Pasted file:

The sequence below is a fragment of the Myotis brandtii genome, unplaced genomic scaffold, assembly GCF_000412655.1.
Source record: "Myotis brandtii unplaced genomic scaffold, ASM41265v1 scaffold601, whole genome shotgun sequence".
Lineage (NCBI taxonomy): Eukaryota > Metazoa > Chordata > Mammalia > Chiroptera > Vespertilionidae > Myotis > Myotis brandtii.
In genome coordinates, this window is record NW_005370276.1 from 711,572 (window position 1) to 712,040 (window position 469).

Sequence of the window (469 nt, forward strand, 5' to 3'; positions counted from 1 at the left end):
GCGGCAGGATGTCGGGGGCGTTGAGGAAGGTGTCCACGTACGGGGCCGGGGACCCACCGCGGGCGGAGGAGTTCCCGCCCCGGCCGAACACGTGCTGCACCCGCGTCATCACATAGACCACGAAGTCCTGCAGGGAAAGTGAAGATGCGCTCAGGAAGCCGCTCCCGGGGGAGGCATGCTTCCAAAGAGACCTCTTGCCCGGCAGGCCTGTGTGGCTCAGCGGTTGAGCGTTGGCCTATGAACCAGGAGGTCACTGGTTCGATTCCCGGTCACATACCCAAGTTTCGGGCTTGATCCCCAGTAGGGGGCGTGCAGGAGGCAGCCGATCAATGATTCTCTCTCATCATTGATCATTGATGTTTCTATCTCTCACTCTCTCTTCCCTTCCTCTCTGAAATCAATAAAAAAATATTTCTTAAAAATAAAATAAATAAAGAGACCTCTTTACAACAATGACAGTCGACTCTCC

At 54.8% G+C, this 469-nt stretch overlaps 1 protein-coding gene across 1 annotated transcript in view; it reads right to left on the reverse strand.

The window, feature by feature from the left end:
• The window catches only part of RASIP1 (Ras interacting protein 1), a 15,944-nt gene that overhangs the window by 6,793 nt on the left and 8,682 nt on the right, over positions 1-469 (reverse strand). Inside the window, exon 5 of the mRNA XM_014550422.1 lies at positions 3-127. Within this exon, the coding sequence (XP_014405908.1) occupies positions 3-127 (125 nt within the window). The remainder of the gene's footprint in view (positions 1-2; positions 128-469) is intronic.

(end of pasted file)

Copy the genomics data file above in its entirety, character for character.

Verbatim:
The sequence below is a fragment of the Myotis brandtii genome, unplaced genomic scaffold, assembly GCF_000412655.1.
Source record: "Myotis brandtii unplaced genomic scaffold, ASM41265v1 scaffold601, whole genome shotgun sequence".
Lineage (NCBI taxonomy): Eukaryota > Metazoa > Chordata > Mammalia > Chiroptera > Vespertilionidae > Myotis > Myotis brandtii.
In genome coordinates, this window is record NW_005370276.1 from 711,572 (window position 1) to 712,040 (window position 469).

Sequence of the window (469 nt, forward strand, 5' to 3'; positions counted from 1 at the left end):
GCGGCAGGATGTCGGGGGCGTTGAGGAAGGTGTCCACGTACGGGGCCGGGGACCCACCGCGGGCGGAGGAGTTCCCGCCCCGGCCGAACACGTGCTGCACCCGCGTCATCACATAGACCACGAAGTCCTGCAGGGAAAGTGAAGATGCGCTCAGGAAGCCGCTCCCGGGGGAGGCATGCTTCCAAAGAGACCTCTTGCCCGGCAGGCCTGTGTGGCTCAGCGGTTGAGCGTTGGCCTATGAACCAGGAGGTCACTGGTTCGATTCCCGGTCACATACCCAAGTTTCGGGCTTGATCCCCAGTAGGGGGCGTGCAGGAGGCAGCCGATCAATGATTCTCTCTCATCATTGATCATTGATGTTTCTATCTCTCACTCTCTCTTCCCTTCCTCTCTGAAATCAATAAAAAAATATTTCTTAAAAATAAAATAAATAAAGAGACCTCTTTACAACAATGACAGTCGACTCTCC

At 54.8% G+C, this 469-nt stretch overlaps 1 protein-coding gene across 1 annotated transcript in view; it reads right to left on the reverse strand.

The window, feature by feature from the left end:
• The window catches only part of RASIP1 (Ras interacting protein 1), a 15,944-nt gene that overhangs the window by 6,793 nt on the left and 8,682 nt on the right, over positions 1-469 (reverse strand). Inside the window, exon 5 of the mRNA XM_014550422.1 lies at positions 3-127. Within this exon, the coding sequence (XP_014405908.1) occupies positions 3-127 (125 nt within the window). The remainder of the gene's footprint in view (positions 1-2; positions 128-469) is intronic.